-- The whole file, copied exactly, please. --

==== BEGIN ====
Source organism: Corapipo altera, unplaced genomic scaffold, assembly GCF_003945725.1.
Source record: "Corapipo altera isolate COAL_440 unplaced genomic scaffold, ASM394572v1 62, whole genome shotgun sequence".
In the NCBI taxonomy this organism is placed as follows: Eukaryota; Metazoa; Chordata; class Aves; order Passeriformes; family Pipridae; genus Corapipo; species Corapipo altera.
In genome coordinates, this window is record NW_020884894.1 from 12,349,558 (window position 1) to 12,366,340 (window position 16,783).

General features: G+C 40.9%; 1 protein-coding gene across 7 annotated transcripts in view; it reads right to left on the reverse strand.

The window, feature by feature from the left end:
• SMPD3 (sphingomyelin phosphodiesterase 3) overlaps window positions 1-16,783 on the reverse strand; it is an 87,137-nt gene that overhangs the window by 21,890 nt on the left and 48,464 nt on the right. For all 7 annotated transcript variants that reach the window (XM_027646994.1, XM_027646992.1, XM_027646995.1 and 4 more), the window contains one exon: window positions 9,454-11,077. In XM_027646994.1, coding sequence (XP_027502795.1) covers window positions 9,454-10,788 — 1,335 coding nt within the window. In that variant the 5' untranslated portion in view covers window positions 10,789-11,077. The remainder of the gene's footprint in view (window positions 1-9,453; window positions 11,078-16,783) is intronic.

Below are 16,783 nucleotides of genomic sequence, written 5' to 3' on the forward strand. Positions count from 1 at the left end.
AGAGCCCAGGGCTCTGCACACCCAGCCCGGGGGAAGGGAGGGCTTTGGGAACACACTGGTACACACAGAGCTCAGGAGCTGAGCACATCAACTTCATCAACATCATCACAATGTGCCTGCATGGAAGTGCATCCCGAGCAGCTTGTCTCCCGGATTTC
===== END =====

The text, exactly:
Source organism: Corapipo altera, unplaced genomic scaffold, assembly GCF_003945725.1.
Source record: "Corapipo altera isolate COAL_440 unplaced genomic scaffold, ASM394572v1 62, whole genome shotgun sequence".
In the NCBI taxonomy this organism is placed as follows: Eukaryota; Metazoa; Chordata; class Aves; order Passeriformes; family Pipridae; genus Corapipo; species Corapipo altera.
In genome coordinates, this window is record NW_020884894.1 from 12,349,558 (window position 1) to 12,366,340 (window position 16,783).

General features: G+C 40.9%; 1 protein-coding gene across 7 annotated transcripts in view; it reads right to left on the reverse strand.

The window, feature by feature from the left end:
• SMPD3 (sphingomyelin phosphodiesterase 3) overlaps window positions 1-16,783 on the reverse strand; it is an 87,137-nt gene that overhangs the window by 21,890 nt on the left and 48,464 nt on the right. For all 7 annotated transcript variants that reach the window (XM_027646994.1, XM_027646992.1, XM_027646995.1 and 4 more), the window contains one exon: window positions 9,454-11,077. In XM_027646994.1, coding sequence (XP_027502795.1) covers window positions 9,454-10,788 — 1,335 coding nt within the window. In that variant the 5' untranslated portion in view covers window positions 10,789-11,077. The remainder of the gene's footprint in view (window positions 1-9,453; window positions 11,078-16,783) is intronic.

Below are 16,783 nucleotides of genomic sequence, written 5' to 3' on the forward strand. Positions count from 1 at the left end.
AGAGCCCAGGGCTCTGCACACCCAGCCCGGGGGAAGGGAGGGCTTTGGGAACACACTGGTACACACAGAGCTCAGGAGCTGAGCACATCAACTTCATCAACATCATCACAATGTGCCTGCATGGAAGTGCATCCCGAGCAGCTTGTCTCCCGGATTTC